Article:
October 02, 2011

Nepal - A Father's Hope

One of the countries I was most looking forward to visiting was Nepal. It did not disappoint me. What a plethora of sites, sounds, smells, colors, and people! I wish we could have stayed longer, but alas, we are not here for vacation or site seeing. We come, meet our families, take our photographs and rush off to the next destination. It certainly is not the way to see the world, but it is an amazing way to meet many, many incredible diverse people. Nepal has 29 million people. 20 million of them live in poverty. 56% of them are illiterate. They need books! We are anxious to have them completed so we can begin giving them to people, just like the people in Nepal.
We had an interesting experience while on one of our shoots in Nepal. We arrived at our second family’s home. We drove through the crazy, crowded, streets of Kathmandu until we arrived at the narrow, windy, dirt roads about an hour out of the city. Their home was a small, stone structure. They had two cows in the yard, several chickens, a small garden, and a relentless barking dog. We began our photo shoot and got several good pictures taken. As we were setting up our next shot an old man, the grandfather of the home, came barging into the yard yelling and waving his arms. He was clearly very angry about something. About us.
Our interpreter tried speaking to him, but the grandfather only became angrier. We do not want to upset anyone so we quickly packed up our things and left. The young mother was embarrassed and kept apologizing. We told her it was okay, not to worry. We are here to create peace and understanding not to make people feel angry. Our interpreter explained that the grandfather was shouting “Why do they come to take pictures? We are poor. So many come and take pictures but do not help us! Why do they take pictures of my family?” If only we could explain to him that we will help his family.I truly hope someday to return and bring books to his village in Nepal. If only he had known.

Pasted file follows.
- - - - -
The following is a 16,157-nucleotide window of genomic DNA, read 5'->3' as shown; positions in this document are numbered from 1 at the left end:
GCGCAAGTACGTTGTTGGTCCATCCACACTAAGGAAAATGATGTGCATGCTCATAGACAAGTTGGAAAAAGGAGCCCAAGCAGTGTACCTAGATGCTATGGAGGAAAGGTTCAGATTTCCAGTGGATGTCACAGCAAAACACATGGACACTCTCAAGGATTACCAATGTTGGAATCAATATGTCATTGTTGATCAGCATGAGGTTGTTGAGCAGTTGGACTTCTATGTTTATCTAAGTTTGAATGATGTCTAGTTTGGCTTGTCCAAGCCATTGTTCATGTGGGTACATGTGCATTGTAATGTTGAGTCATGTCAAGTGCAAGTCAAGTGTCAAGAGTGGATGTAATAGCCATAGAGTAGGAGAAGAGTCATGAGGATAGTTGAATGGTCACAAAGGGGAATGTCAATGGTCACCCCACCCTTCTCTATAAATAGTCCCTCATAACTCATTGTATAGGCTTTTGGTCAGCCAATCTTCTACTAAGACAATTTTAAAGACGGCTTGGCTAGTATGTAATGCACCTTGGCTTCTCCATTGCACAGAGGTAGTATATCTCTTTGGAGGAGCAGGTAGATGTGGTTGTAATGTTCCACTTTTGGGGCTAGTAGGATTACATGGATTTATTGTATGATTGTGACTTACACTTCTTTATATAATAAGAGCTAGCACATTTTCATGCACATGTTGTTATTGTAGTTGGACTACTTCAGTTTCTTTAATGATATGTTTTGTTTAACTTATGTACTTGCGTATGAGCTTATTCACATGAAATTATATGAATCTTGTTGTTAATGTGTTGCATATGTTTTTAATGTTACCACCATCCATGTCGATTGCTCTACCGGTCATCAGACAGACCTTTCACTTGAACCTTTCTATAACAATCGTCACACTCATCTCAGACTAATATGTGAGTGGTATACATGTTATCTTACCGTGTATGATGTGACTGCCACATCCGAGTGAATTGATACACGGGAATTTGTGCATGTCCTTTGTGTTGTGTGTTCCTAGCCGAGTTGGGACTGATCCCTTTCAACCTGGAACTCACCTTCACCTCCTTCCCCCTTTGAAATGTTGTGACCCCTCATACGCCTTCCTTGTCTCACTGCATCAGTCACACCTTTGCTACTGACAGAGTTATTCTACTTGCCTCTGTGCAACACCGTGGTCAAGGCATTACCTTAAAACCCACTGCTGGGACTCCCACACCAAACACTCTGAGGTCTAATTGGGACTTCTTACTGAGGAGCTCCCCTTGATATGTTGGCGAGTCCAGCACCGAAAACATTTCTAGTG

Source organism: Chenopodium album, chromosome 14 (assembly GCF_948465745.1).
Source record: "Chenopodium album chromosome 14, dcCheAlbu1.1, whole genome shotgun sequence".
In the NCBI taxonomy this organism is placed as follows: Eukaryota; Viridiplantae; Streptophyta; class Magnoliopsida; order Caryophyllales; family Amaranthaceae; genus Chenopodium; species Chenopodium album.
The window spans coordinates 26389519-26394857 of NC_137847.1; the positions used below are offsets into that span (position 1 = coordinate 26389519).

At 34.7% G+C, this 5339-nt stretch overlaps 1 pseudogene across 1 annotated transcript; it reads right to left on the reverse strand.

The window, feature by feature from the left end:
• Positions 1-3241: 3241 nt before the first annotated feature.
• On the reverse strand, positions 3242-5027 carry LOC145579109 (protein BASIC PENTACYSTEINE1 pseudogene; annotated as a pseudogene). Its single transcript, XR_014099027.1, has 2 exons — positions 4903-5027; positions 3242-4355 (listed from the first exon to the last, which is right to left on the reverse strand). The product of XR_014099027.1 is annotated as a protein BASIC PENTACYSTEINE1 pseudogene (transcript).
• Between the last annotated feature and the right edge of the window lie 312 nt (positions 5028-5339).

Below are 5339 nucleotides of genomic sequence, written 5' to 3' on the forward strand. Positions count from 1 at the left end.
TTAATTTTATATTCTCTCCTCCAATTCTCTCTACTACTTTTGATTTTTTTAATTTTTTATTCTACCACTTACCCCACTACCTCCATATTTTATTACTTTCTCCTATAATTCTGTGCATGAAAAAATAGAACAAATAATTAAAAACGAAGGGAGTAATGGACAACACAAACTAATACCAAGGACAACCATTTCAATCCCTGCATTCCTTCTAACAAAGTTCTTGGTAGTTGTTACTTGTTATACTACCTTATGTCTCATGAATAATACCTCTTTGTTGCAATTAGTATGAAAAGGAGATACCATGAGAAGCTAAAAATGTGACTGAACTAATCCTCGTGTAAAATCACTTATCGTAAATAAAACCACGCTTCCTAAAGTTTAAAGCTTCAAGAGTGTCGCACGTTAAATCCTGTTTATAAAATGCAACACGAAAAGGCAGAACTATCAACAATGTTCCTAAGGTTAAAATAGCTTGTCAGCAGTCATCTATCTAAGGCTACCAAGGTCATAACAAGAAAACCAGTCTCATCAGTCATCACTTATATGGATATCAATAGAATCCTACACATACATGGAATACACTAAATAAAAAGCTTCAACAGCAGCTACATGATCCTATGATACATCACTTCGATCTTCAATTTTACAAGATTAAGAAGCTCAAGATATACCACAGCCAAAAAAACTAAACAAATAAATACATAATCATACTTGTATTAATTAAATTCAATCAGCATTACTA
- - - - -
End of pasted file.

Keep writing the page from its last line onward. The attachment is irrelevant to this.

As we hiked back down the dirt path toward the road we came across another family in their small yard. The young father and mother anxiously came out to greet us and show off their beautiful little boy. We dipped our heads in the common Nepali way and greeted them with a smile and “Namaste”.  It’s amazing how universal a smile is. It brings warm, kind feelings. They were happy to have their photograph taken. As we were leaving the father had just one request. “Please help my son for his education” was his simply, heartfelt plea. This father has concerns like fathers around the world. He wants what is best for his son. He wants his son to have an education. This young poor father, in the hills of Nepal, understands that his son’s future will be better if he is educated. I also recognize the powerful truth in this. That is why I look for opportunities to serve and help these sweet people. 
I hope, somehow through my work, and the things I do, that I can make a difference in this young Nepali boy’s life. I hope we can honor his father’s hopes and wishes. I hope we can honor the wishes of the upset grandfather, as well, and help his village. I hope we can fulfill this same hope for many, many fathers and grandfathers and for many, many children. 


  1. Wow! What an experience. That put a lump in my throat hearing about the grandfather driving you away and then the father welcoming you in. I am praying for you today that you'll find some more families in Italy! -Amy

  2. I wish I could go back to Nepal; it truly is magical. Rod and I stayed in a house exactly like the one pictured with the little boy. In fact, they had a little boy who looked just like that little boy; no diaper and all. The family handed me the little boy to play with him and I quickly turned him facing out in a panic and played with him that way.